By Beth Demme
Is it just me, or does each day hold a million or more what–ifs?
When I’m at my best (emotionally healthy with a properly adjusted perspective), the what-ifs excite me. What if I get invited to speak at such-and-such? What if I hear back from so-and-so? What if today God uses me to plant the seed of something that sprouts tomorrow, or next year, or in five years?
When I’m at my worst (emotionally spent and without perspective), the what–ifs are terrifying. What if one of the kids gets really sick? What if my husband is in a car accident? What if this bump/lump/spot is life-changing?
Sometimes I can feel my heart breaking over the what–ifs.
What if I’ve kissed my husband for the last time?
What if I never get to laugh with my children again?
Recently, I found myself in a spiral of unhealthy what-ifs. (That’s why I was able to list them for you so easily. They are fresh on my mind.)
At intervals I tried praying the fear away, sleeping the fear away, and eating the fear away, but it didn’t relent.
Five pounds later, I returned to a tactic I learned a few years ago – I named my fears in writing. When I looked over my written list of healthy and unhealthy fears, I had an epiphany.
All of the unhealthy what-ifs related to things entirely outside of my control.
My unhealthy what-ifs all related to disease, accident, and mortality. I couldn’t control them, but I was definitely worrying about them.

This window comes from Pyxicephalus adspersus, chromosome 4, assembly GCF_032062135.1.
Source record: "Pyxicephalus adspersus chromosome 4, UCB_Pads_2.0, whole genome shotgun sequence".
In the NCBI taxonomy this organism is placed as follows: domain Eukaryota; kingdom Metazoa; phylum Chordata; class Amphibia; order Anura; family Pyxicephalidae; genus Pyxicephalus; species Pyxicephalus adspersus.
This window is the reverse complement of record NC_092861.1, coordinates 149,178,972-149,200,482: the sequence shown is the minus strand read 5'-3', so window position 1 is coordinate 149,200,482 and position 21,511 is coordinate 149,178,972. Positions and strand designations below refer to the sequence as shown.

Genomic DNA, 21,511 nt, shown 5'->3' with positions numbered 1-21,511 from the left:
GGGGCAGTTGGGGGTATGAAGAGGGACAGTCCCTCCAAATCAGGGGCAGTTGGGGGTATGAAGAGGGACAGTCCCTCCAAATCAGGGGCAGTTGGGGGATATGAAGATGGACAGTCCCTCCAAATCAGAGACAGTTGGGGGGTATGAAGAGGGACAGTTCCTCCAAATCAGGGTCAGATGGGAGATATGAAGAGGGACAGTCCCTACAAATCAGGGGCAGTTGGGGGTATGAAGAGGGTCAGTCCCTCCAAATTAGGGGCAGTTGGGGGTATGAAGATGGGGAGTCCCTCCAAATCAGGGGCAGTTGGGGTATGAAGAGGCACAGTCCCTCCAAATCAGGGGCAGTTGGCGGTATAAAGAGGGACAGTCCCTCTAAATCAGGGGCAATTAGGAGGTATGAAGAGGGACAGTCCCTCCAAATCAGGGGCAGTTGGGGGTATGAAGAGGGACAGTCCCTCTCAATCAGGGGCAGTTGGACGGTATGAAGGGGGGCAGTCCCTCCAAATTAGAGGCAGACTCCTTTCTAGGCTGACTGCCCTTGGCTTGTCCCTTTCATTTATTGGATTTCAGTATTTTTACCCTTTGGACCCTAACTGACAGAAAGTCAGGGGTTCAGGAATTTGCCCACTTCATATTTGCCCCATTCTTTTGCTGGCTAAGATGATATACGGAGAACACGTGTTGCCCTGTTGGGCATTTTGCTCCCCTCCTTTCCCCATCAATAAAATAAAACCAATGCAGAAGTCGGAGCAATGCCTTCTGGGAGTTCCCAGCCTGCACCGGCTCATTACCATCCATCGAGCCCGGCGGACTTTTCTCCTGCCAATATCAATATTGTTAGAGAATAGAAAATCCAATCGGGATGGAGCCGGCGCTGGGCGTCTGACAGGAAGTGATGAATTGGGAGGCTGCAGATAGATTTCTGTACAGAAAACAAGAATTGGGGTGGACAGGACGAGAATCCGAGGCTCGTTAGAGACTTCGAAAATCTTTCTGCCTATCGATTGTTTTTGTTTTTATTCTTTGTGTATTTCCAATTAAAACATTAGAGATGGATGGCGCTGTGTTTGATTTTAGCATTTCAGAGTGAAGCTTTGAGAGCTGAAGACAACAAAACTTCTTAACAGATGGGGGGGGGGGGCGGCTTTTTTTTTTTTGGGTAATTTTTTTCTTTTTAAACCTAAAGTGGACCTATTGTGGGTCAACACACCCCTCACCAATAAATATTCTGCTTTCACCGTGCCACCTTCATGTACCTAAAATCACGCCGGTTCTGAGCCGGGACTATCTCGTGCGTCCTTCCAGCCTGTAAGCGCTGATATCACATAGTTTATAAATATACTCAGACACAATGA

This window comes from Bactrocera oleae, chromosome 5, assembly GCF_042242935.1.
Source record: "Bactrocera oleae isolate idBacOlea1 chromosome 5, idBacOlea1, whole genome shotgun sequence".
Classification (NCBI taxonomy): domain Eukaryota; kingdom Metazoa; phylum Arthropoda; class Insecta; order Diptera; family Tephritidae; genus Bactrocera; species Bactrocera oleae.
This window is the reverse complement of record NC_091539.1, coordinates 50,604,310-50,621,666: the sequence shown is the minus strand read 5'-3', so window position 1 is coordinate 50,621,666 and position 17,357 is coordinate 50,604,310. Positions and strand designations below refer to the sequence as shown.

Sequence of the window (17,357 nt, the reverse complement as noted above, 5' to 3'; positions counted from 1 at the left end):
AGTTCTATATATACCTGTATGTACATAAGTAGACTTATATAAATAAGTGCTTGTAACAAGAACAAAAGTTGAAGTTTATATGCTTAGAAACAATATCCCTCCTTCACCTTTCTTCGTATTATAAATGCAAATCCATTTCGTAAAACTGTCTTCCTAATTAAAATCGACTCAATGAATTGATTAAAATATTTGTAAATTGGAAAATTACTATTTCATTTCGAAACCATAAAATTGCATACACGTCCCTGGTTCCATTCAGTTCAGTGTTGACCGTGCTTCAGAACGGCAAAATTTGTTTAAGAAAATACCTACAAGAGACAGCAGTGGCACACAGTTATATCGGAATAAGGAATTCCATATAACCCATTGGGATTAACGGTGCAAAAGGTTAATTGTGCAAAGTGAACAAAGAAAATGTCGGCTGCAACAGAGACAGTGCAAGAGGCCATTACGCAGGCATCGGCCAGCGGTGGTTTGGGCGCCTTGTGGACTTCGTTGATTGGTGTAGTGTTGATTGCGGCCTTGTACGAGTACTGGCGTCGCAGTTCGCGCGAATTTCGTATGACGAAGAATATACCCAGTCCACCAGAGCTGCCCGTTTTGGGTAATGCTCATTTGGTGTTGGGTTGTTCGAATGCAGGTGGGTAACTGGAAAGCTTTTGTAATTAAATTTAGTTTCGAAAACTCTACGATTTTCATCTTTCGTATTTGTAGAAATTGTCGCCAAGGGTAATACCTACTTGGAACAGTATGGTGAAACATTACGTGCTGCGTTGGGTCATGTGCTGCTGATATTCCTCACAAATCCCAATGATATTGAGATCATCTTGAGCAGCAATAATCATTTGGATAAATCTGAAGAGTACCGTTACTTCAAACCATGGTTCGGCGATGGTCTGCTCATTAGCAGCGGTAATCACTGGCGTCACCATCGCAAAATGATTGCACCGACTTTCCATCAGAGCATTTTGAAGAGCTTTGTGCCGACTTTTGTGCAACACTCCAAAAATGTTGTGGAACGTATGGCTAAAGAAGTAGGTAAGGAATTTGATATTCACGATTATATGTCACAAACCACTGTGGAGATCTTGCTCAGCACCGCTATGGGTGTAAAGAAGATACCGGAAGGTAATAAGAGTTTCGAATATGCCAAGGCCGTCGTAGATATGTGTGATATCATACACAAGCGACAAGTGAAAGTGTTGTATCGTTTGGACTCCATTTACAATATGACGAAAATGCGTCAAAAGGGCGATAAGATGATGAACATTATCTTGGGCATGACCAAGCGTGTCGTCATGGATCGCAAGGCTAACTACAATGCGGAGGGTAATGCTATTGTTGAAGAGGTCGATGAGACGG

God knows I worry. Literally, God knows it. In the Gospel of Matthew, Jesus says, “I tell you not to worry about your life. Can worry make you live longer?” (Matthew 6:25, 27 CEV) A few verses later he bluntly says: “Don’t worry about tomorrow. It will take care of itself. You have enough to worry about today.” (Matthew 6:34)
Yep, I have plenty to worry about. I seem to have an endless supply.
The thing is, I know worry is a secondary emotion. It’s a signal that something else is going on. As I perused my list of what-ifs, the real issue permeated to the top.
Worry was an elaborate sub-conscious cover-up for my fear of failure.
The question at the heart of it all was: “What if I fail?
You’re the only one who knows how that sounds in your own mind, but here’s how it sounded in mine:
What if I’m not a good enough mom?
What if my marriage fails?
What if no one reads what I write … ever?
I realized it was time to use a lawyer tactic and restate the question.
Lawyers do this all the time in depositions and in the courtroom. Why? Because asking the same question in different ways sometimes elicits different answers.
Instead of: What if I try this and it doesn’t work?
Ask: What if I try this and it does work?
Instead of: What if I’m not cut out for this?
Ask: What if God gave me this opportunity for a reason?
Instead of: What if I’m misunderstood or criticized?
Ask: What if I’m understood and it helps someone else?
Re-stating the question led me back to healthy what-ifs and actually reduced the amount of fear I felt. Asking the right what-if adjusted my perspective so I could see the positive potential instead of losing myself in a spiral of negativity.
Are you worrying about something beyond your control today? Do you know the “what-if” at the heart of your worry? Can you restate that “what-if” and lead your perspective in a new direction? I’d love to hear from you. Comment here or find me on Twitter or Facebook.